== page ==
This document contains an overview of 54 tools that the project has indentified that have functionality relevant to ingest of personal digital archives for curation and preservation.

Crtieria for inclusion on this list is:
“General criteria for the survey include applications and tools that:

  1. are available now;
  2. are available for public re-use;
  3. may be open source, ‘free to use’ or commercially available;
  4. extract or generate some form of metadata from or about a file object or
  5. objects;
  6. operate on a variety of computing platforms;
  7. have some basic information about them available.”p3

URI for Output: http://cairo.paradigm.ac.uk/projectdocs/cairo_tools_listing_pv1.pdf

Comments:

Output – CAIRO: Cairo Use Cases

Title: Cairo use cases: a survey of user scenarios applicable to the Cairo ingest tool

Pages: all
Date Released: 21 May 2007

Summary of contents:
The CAIRO “project will develop a tool for ingesting complex collections of born-digital materials, with basic descriptive, preservation and relationship metadata, into a preservation repository.” The tool is designed to aggregate and interface with other tools and so reduce the computing skills overhead on archivists awnting to create AIPs. p3
“This document outlines a set of [55] use cases describing the different interactions users of the Cairo tool have with that tool. The use cases also describe the behaviour of the tool in response to those user interactions.”p5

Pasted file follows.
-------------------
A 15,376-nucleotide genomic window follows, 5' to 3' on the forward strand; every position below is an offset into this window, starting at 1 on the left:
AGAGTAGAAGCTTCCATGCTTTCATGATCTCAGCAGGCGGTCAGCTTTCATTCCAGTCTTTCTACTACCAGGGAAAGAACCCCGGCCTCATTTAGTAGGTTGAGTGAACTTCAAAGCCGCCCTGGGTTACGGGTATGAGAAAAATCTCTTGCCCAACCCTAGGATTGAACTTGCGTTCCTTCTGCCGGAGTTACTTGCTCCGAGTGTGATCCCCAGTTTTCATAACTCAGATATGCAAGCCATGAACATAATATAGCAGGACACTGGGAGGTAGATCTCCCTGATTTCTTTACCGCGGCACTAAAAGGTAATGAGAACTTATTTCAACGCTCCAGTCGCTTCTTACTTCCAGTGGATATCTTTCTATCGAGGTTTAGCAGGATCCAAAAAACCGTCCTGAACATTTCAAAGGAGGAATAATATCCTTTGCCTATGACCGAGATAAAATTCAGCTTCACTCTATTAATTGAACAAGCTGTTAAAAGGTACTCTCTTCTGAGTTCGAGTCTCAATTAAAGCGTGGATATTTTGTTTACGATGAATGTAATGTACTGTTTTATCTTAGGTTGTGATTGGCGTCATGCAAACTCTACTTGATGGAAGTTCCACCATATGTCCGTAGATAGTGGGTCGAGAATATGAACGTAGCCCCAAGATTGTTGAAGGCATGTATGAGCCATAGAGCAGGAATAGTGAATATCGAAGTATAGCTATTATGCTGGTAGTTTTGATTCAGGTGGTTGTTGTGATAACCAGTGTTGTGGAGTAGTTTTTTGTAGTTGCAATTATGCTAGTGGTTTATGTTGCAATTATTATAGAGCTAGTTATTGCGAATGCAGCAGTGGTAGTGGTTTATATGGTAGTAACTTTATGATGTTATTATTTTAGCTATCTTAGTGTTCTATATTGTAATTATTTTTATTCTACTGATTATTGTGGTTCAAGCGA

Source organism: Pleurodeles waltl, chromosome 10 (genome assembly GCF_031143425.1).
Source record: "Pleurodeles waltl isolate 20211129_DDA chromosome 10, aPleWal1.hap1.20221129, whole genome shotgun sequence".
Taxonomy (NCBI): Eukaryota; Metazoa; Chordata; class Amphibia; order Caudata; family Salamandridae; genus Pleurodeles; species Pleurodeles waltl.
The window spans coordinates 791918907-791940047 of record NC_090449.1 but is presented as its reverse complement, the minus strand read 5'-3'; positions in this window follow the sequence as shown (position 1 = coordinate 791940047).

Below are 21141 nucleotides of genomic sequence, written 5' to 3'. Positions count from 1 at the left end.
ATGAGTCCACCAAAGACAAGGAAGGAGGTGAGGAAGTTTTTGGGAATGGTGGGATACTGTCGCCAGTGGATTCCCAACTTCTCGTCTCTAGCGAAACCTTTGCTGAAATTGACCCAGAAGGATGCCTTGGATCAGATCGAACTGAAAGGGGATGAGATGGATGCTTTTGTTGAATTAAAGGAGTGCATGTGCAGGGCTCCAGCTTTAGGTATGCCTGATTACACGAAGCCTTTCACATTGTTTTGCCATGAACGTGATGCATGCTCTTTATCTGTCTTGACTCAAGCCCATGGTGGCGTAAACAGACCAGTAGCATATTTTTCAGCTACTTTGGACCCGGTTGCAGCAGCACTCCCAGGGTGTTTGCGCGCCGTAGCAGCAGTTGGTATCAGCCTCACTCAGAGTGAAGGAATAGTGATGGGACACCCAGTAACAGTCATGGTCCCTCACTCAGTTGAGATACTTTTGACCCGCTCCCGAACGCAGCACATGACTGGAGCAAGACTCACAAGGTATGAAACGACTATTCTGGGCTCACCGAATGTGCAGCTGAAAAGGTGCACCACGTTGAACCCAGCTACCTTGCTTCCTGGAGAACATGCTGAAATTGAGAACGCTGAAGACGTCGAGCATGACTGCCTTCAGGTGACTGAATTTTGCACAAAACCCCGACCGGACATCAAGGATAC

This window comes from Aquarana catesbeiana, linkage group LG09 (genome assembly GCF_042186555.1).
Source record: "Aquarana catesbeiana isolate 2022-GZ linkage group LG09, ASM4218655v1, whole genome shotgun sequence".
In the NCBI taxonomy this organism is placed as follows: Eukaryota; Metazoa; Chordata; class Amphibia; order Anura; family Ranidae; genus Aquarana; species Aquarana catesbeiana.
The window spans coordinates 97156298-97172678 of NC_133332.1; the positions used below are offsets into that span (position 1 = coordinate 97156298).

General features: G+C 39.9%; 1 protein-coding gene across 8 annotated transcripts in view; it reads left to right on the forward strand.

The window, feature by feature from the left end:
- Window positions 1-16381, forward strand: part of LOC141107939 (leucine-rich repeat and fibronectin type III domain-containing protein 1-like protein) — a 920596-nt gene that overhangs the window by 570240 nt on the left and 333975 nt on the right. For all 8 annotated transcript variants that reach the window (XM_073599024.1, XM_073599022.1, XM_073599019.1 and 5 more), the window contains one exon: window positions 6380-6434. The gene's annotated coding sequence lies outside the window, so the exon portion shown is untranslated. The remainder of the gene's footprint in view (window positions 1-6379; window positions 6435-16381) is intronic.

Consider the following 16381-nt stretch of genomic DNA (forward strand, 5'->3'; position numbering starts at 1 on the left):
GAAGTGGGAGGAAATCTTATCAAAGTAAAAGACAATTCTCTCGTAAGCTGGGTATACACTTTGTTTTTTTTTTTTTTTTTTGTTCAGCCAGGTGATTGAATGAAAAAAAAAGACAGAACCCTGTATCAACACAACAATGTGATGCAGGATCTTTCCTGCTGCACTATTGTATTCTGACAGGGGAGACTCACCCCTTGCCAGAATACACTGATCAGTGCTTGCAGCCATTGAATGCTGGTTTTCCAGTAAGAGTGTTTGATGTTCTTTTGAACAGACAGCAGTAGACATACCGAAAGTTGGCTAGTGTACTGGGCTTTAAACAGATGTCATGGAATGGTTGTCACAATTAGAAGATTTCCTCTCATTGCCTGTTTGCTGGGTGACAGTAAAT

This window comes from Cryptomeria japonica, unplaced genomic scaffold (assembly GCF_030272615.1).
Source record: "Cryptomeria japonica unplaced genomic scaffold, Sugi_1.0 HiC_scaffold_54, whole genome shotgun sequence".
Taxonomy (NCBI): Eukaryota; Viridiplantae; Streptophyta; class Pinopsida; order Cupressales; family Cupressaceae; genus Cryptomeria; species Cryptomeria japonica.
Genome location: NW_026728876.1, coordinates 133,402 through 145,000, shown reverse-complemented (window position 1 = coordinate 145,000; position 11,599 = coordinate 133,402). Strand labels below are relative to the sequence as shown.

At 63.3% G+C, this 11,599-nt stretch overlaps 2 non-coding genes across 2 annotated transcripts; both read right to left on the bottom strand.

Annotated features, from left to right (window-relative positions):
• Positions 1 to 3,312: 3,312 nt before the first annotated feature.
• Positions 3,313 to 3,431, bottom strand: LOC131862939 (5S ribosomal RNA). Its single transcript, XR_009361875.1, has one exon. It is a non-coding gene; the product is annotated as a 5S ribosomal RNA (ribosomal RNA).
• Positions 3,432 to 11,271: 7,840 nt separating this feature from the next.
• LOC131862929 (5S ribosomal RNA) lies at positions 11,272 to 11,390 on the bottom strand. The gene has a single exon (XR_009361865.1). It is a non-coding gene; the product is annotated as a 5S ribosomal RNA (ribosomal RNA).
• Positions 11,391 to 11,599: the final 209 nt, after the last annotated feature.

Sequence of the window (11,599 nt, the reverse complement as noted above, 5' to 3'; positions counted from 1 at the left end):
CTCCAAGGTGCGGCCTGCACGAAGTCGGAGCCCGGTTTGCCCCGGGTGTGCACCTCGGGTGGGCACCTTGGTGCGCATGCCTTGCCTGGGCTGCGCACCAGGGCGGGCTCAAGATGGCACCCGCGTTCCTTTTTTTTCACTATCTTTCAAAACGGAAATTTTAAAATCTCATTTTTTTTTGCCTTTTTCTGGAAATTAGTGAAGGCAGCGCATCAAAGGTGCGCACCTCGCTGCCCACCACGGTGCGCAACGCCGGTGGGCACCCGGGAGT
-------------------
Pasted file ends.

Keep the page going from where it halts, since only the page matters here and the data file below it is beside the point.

URI for Output: http://cairo.paradigm.ac.uk/projectdocs/cairo_project_use_cases_pv1.pdf

Comments:
This document provides a selection of use cases that have shaped the developed of an ingest tool. As such they inform not only this tools but software/service development more generally and institutional preservation planning.

Output – NECTAR: Nectar Case History – embedding

Title: NECTAR: Northampton Electronic Collection of Theses And Research

Pages: all
Date Released: 2008

Summary of contents:
“Existing research reporting channels are being exploited to gather NECTAR content. From January 2008 the university’s Annual Research Report will be derived from NECTAR — if a research output is not in NECTAR it will not be reported.”

URI for Output: http://nectar.northampton.ac.uk/NECTAR_case_study_OR08_ver2.pdf

Comments:
this case study is largely superceded by the fuller later one – but i don’t recollect this line in the later article.
This illustrates both how embedded the NECTAR repository has become within the institution and also one of the roles a repsitory can play in the institutional infrastructure.